The Fourth Precept: Refrain from Telling Lies

Venue: SBS 
Special occasion: Visit by the Sunday school children of Bodhi Langka Ram Temple, Taiping

As children are by nature restless, I’ll keep my talk short.

Do you all consider yourselves Buddhists? Good, I see a show of hands from all here. My next question is: Do you consider yourselves good Buddhists? Aha, I see a show of hands from only about half of those present! How then can we be good Buddhists?

Once the Buddha was asked, “What is a Buddhist?” What makes a person a Buddhist? How are Buddhists different from others?

You are a Buddhist if you take refuge in the Buddha, Dhamma and the Sangha. Whether or not you are a good Buddhist is a different matter.

The Buddha was also asked, “How is a person considered a good Buddhist?” The Buddha said that so long as he keeps the five precepts, he’s a good Buddhist.

Maybe we can say that there are different levels of being good Buddhists. Some may be able to keep only four precepts, others only three or two. But we should try to keep all five.

Today, I’ll just talk about one precept, one that’s very suitable and important to teach children. That’s the fourth precept. So what is the fourth precept? Yes, it is to refrain from telling lies. People say that this precept is very difficult to keep as compared to say, refrain from killing. For example, to kill a mosquito, you’ve got to take aim first. A lie can pop out from your mouth without having to think much.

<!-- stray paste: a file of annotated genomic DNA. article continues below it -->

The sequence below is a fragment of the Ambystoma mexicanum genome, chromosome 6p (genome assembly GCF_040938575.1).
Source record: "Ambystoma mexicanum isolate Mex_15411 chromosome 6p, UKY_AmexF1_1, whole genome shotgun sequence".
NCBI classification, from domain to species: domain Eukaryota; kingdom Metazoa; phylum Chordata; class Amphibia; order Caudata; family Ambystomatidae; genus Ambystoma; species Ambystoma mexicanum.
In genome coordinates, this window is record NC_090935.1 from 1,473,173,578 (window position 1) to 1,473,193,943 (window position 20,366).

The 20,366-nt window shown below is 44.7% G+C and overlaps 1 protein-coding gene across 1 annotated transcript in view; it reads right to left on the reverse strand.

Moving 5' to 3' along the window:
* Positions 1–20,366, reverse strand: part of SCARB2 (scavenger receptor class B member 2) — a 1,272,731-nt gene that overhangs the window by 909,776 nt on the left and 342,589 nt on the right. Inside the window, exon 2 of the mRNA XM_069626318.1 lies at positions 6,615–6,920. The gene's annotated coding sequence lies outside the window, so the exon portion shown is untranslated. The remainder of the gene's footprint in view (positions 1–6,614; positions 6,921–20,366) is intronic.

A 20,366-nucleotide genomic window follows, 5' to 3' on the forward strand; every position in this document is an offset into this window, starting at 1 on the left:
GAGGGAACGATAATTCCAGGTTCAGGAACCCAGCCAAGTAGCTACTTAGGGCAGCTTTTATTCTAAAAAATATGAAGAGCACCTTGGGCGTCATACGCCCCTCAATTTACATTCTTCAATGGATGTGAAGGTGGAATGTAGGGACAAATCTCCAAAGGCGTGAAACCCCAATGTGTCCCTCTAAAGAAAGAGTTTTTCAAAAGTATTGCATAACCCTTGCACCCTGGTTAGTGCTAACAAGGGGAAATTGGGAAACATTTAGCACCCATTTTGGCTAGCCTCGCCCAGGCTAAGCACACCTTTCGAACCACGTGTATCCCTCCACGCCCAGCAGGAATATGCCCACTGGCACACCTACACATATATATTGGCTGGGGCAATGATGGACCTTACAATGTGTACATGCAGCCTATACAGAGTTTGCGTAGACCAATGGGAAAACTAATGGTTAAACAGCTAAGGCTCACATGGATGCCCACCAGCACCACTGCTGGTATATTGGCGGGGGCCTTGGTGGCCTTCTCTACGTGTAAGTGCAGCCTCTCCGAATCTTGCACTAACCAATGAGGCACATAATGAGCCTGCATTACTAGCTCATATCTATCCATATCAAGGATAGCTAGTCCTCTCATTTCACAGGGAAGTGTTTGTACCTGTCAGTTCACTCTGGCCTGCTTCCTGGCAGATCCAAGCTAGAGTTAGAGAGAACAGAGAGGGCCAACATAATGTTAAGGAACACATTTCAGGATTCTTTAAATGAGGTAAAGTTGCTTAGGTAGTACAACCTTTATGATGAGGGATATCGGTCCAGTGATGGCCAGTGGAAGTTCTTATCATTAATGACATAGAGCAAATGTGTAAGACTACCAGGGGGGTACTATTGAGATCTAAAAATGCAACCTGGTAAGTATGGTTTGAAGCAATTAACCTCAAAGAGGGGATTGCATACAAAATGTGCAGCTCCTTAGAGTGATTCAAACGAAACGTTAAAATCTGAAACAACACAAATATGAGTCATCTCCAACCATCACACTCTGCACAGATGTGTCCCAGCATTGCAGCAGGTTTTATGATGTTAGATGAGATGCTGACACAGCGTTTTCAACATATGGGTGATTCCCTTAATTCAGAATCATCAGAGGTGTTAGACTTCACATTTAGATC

How many of you have told lies before? Please raise your hand. Good. At least, we’re honest about that. So, all of us have lied before. So have I. See, I have my hand raised too. To refrain from lying is a very important precept to keep. If a person can lie, there’s nothing he cannot do because he can always cover up his misdeeds by telling lies.

This precept should be instilled into children from a very young age. If you do not tell lies, people will believe you when you speak. Have you heard the story, “The Boy Who Cried ‘Wolf’?” If you are a habitual liar, like the boy in the story, then no one will believe what you say, even when you are telling the truth. If you want to be a leader, you have to be someone who can be trusted and dependable. So you must be careful about what you say.

People look down on those who lie a lot and do not listen when they speak. Lying is bad kamma. As a result of telling lies, your words are weak and nobody listens to you. Some parents complain that their children do not listen to them. The reason for this could be their past bad kamma of telling lies.

Sometimes parents lie to their children in order to get them to listen to them. For example, they tell their children that if they do or do not do such and such a thing, the police will come after them. Children may believe that in the beginning. However, they are not stupid. Sooner or later, they’ll know that it’s not true. As a result, these children will learn to lie in order to get what they want. So, if parents want their children to be truthful to them, they themselves should not lie to their children.

[Ven Kumara then led the kids in a game of “Land-Sea”, which teaches children to be honest in a positive way. The children had a lot of fun and performed well in the game.]

I’m happy to see that the children seem to be quite well taught to be honest. They are willing to stick to the truth even if they have to be dismissed from the game. This reflects well on the parents and the Sunday school teachers.

Let me end by saying that we should all try to avoid lying.

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